development, and promotion of standard-based products for their
     customer base; created to address specific market niches (e.g. OMG,
     OGC)
• Professional organizations
   – Group of professionals with missions for education, interaction between
     members, and review of proposed standards (e.g. URISA, IAAO, ACM)
Developers of geospatial standards




National government   Independent standard   Industry consortia
organization          bodies
  Areas of geospatial standards
• Standards of importance to geospatial information users
  may be broadly categorized into low-level and high-level
  categories
• Low-level standards
   – Covers technical concerns in hardware, network (e.g. Ethernet,
     TCP/IP), and operating system (UNIX, NT)
   – Important issue for interoperability
   – Domain of computer industry
• High-level standards
   – Deals with database design, data exchange and presentation
     topics
   – User interface, data format/exchange, programming and
     application development, and user design
   – Developers of GIS have influence over these standards
         Software standards
• Operating systems: running applications
  without modification on multiple platforms
  – UNIX by Open Group
  – Windows NT, XP by Microsoft
• Object management architectures:
  standards and compliant projects for
  object management and communication
  – CORBA by OMG
  – DCOM by Microsoft
Three strategies for geospatial data
   exchange and interoperability
     DB              DB

  Direct Batch Translation



            DB




                       DB       Transparent Inter-operability
   DB                                (e.g. SQL, OGIS)

  Intermediate Batch Exchange
        (e.g. DXF, SDTS)
• Direct batch translation
   – Requires specific programs to translate formats directly from one
     proprietary structure to another
• Intermediate batch exchange
   – Most appropriate when data must be exchanged between
     several different software formats
   – Industry standards include DXF (AutoCAD)
   – Government agencies developed SDTS (neutral exchange
     formats that encompass comprehensive GIS database content
     and format information; it also includes attributes associated with
     map graphics, complex map feature structures, map symbology,
     and metadata)
   – Raster file format make use of some type of data compression
     (e.g. JPEG)
• Transparent interoperability
   – Establishes interactive session between two or more databases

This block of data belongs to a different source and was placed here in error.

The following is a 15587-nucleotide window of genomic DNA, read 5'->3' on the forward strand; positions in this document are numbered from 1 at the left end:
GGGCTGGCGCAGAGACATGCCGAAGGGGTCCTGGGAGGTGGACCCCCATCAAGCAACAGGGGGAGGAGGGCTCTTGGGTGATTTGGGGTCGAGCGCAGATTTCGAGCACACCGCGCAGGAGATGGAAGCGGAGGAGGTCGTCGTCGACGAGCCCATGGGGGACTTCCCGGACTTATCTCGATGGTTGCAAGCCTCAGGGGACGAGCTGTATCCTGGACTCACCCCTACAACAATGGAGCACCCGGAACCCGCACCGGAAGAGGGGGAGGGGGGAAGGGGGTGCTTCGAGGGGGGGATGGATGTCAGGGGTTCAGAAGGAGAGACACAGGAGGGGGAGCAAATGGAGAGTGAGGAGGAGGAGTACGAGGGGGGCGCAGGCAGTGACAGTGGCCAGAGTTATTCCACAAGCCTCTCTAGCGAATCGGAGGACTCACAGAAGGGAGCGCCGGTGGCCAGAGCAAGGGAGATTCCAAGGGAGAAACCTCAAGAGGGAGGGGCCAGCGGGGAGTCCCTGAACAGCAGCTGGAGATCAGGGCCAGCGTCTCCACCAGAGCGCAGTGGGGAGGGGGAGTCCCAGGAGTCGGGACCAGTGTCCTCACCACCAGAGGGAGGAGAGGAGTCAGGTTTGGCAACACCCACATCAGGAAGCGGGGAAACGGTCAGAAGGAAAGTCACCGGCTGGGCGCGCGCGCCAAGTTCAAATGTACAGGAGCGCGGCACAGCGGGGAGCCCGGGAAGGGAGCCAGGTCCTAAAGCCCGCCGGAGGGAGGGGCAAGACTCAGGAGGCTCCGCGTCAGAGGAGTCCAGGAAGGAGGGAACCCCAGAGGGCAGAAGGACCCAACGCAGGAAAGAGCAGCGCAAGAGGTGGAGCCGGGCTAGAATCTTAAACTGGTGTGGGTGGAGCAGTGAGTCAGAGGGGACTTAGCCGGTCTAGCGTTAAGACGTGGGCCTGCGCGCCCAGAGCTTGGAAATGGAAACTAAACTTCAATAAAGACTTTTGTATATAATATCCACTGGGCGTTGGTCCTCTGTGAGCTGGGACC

to allow a GIS application or user query to automatically and
     transparently access the “external” data
   – Two standards facilitate this
       • SQL: structured query language accepted by ANSI; standard
         dialogue to access data, perform queries, and select records from a
         relational DB
       • ODBC: industry standard developed by Microsoft; transparent
         access among disparate databases
   – Isn’t this attribute data exchange standards? Any geospatial
     standards?
       • Spatial extensions to SQL
       • Open GIS Specification in progress
    Programming and application
       development standards
• GIS had been developed through proprietary
  languages (called macro language)
  – AML: procedural language
  – Avenue: transition to object-oriented language
• Increasingly ‘open’ development environments
  (e.g. Visual Basic, Visual C++, Delphi, Java,
  Python)
• ArcObject is a set of GIS functions to be
  accessed directly by industry standard
  programming languages
  – Can be written by any object-oriented languages
            Why ‘openness’?
• Maximize the efficiency of staff resources in
  application development
  – You don’t have to write the code from scratch
• Application can be inherently more portable
  – The same code can be reused
• Increase opportunities to integrate data from
  multiple systems and databases
  – Different program languages can understand data
    without changing the format into its proprietary one
     What is a good standard?
• A wisely crafted set of standards will promote
  portability, interoperability, and maintainability
• Developing standards takes time and diligence
  to ensure that standards are adhered to as a
  GIS matures
• A well-designed set of standards will take into
  account the specific needs of an organization
  within a broader community of users